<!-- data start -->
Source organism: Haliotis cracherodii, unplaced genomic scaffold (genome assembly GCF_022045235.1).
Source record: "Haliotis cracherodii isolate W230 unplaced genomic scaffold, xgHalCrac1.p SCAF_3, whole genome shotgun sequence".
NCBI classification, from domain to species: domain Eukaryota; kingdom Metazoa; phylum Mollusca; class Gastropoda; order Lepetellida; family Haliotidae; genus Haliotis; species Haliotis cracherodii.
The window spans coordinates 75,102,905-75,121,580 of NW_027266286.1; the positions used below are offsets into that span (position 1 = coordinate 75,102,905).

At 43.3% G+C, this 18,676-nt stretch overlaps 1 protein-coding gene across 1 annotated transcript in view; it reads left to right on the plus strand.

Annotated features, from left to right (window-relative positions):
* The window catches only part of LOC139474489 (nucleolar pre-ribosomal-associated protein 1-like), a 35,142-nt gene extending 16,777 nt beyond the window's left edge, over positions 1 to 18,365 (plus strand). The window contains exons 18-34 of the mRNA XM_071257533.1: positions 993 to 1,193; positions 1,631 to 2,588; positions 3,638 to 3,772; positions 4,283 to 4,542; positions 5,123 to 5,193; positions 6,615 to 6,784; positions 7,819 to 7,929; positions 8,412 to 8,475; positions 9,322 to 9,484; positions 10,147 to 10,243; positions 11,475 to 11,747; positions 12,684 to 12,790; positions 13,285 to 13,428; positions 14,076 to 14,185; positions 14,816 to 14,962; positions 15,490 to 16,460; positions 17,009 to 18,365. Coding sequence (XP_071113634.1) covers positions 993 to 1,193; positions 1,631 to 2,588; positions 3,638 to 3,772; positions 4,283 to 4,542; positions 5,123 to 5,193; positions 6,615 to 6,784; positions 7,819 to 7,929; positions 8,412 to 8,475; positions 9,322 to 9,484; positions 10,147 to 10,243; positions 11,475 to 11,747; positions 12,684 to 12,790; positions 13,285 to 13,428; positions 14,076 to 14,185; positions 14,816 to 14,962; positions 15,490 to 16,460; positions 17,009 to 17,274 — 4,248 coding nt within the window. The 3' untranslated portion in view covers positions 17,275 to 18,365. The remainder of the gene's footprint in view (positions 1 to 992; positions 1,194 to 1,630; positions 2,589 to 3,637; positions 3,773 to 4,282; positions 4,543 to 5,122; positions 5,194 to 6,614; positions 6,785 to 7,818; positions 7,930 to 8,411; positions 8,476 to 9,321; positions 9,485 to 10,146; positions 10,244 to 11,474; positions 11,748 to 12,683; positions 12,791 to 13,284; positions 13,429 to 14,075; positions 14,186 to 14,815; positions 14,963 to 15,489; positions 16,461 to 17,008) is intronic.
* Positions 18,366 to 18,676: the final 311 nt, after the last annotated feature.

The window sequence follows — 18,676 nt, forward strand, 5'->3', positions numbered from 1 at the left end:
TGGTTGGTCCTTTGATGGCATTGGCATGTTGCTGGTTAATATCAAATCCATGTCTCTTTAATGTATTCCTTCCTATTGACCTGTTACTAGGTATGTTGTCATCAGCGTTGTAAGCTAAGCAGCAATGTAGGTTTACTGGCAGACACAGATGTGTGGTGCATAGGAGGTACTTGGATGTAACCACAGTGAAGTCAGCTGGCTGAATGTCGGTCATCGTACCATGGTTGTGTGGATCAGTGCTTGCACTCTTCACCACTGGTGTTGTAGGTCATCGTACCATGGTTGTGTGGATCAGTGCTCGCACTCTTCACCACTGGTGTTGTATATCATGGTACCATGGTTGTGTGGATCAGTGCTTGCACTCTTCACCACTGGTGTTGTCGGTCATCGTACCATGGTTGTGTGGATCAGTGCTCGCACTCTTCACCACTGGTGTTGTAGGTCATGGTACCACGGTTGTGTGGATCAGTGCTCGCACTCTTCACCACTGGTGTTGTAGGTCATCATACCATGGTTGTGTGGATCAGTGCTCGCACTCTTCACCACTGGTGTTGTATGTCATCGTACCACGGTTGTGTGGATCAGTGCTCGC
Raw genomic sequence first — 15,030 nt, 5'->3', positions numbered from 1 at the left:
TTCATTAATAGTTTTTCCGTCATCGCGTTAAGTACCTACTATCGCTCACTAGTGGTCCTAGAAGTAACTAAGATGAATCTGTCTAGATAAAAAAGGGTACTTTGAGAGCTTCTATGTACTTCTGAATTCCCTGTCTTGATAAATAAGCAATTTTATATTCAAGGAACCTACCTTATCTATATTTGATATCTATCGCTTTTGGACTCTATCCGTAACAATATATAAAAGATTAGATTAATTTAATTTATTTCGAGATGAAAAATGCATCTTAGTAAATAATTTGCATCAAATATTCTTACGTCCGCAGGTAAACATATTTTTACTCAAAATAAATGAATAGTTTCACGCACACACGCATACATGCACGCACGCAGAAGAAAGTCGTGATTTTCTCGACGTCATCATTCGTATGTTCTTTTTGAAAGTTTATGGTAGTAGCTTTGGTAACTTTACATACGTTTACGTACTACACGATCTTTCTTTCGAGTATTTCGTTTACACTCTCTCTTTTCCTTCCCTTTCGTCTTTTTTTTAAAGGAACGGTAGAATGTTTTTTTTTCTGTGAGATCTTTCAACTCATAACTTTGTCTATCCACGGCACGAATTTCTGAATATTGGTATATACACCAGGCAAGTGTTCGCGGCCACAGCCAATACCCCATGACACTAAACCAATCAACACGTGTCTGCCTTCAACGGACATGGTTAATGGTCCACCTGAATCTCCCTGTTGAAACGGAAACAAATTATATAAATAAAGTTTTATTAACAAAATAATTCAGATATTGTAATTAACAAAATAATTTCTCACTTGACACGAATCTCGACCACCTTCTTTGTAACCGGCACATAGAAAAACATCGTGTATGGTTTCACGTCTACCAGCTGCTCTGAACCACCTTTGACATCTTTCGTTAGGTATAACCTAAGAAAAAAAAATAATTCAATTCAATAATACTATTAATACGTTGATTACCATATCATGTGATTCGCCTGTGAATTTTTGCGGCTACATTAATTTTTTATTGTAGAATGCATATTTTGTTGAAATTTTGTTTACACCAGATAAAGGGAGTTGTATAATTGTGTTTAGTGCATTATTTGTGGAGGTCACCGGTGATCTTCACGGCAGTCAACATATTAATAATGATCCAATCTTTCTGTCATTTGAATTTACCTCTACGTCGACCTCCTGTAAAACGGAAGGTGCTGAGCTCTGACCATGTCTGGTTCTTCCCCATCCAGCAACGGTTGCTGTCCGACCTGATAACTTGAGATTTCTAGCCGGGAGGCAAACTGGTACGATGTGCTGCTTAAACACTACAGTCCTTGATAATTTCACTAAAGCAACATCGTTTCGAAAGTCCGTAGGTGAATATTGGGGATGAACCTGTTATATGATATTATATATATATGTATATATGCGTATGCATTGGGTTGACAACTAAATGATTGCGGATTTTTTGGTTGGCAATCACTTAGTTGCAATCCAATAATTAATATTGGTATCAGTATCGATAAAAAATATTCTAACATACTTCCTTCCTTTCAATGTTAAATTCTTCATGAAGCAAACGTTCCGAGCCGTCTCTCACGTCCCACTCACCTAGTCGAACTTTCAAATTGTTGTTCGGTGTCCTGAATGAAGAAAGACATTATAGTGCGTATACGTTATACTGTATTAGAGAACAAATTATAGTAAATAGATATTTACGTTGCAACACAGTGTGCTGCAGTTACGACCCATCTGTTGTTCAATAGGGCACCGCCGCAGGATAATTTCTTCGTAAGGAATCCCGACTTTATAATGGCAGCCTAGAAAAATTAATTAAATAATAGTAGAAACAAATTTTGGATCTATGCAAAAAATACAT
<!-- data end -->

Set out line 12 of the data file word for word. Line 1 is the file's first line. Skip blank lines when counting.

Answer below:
TTCATTAATAGTTTTTCCGTCATCGCGTTAAGTACCTACTATCGCTCACTAGTGGTCCTAGAAGTAACTAAGATGAATCTGTCTAGATAAAAAAGGGTACTTTGAGAGCTTCTATGTACTTCTGAATTCCCTGTCTTGATAAATAAGCAATTTTATATTCAAGGAACCTACCTTATCTATATTTGATATCTATCGCTTTTGGACTCTATCCGTAACAATATATAAAAGATTAGATTAATTTAATTTATTTCGAGATGAAAAATGCATCTTAGTAAATAATTTGCATCAAATATTCTTACGTCCGCAGGTAAACATATTTTTACTCAAAATAAATGAATAGTTTCACGCACACACGCATACATGCACGCACGCAGAAGAAAGTCGTGATTTTCTCGACGTCATCATTCGTATGTTCTTTTTGAAAGTTTATGGTAGTAGCTTTGGTAACTTTACATACGTTTACGTACTACACGATCTTTCTTTCGAGTATTTCGTTTACACTCTCTCTTTTCCTTCCCTTTCGTCTTTTTTTTAAAGGAACGGTAGAATGTTTTTTTTTCTGTGAGATCTTTCAACTCATAACTTTGTCTATCCACGGCACGAATTTCTGAATATTGGTATATACACCAGGCAAGTGTTCGCGGCCACAGCCAATACCCCATGACACTAAACCAATCAACACGTGTCTGCCTTCAACGGACATGGTTAATGGTCCACCTGAATCTCCCTGTTGAAACGGAAACAAATTATATAAATAAAGTTTTATTAACAAAATAATTCAGATATTGTAATTAACAAAATAATTTCTCACTTGACACGAATCTCGACCACCTTCTTTGTAACCGGCACATAGAAAAACATCGTGTATGGTTTCACGTCTACCAGCTGCTCTGAACCACCTTTGACATCTTTCGTTAGGTATAACCTAAGAAAAAAAAATAATTCAATTCAATAATACTATTAATACGTTGATTACCATATCATGTGATTCGCCTGTGAATTTTTGCGGCTACATTAATTTTTTATTGTAGAATGCATATTTTGTTGAAATTTTGTTTACACCAGATAAAGGGAGTTGTATAATTGTGTTTAGTGCATTATTTGTGGAGGTCACCGGTGATCTTCACGGCAGTCAACATATTAATAATGATCCAATCTTTCTGTCATTTGAATTTACCTCTACGTCGACCTCCTGTAAAACGGAAGGTGCTGAGCTCTGACCATGTCTGGTTCTTCCCCATCCAGCAACGGTTGCTGTCCGACCTGATAACTTGAGATTTCTAGCCGGGAGGCAAACTGGTACGATGTGCTGCTTAAACACTACAGTCCTTGATAATTTCACTAAAGCAACATCGTTTCGAAAGTCCGTAGGTGAATATTGGGGATGAACCTGTTATATGATATTATATATATATGTATATATGCGTATGCATTGGGTTGACAACTAAATGATTGCGGATTTTTTGGTTGGCAATCACTTAGTTGCAATCCAATAATTAATATTGGTATCAGTATCGATAAAAAATATTCTAACATACTTCCTTCCTTTCAATGTTAAATTCTTCATGAAGCAAACGTTCCGAGCCGTCTCTCACGTCCCACTCACCTAGTCGAACTTTCAAATTGTTGTTCGGTGTCCTGAATGAAGAAAGACATTATAGTGCGTATACGTTATACTGTATTAGAGAACAAATTATAGTAAATAGATATTTACGTTGCAACACAGTGTGCTGCAGTTACGACCCATCTGTTGTTCAATAGGGCACCGCCGCAGGATAATTTCTTCGTAAGGAATCCCGACTTTATAATGGCAGCCTAGAAAAATTAATTAAATAATAGTAGAAACAAATTTTGGATCTATGCAAAAAATACAT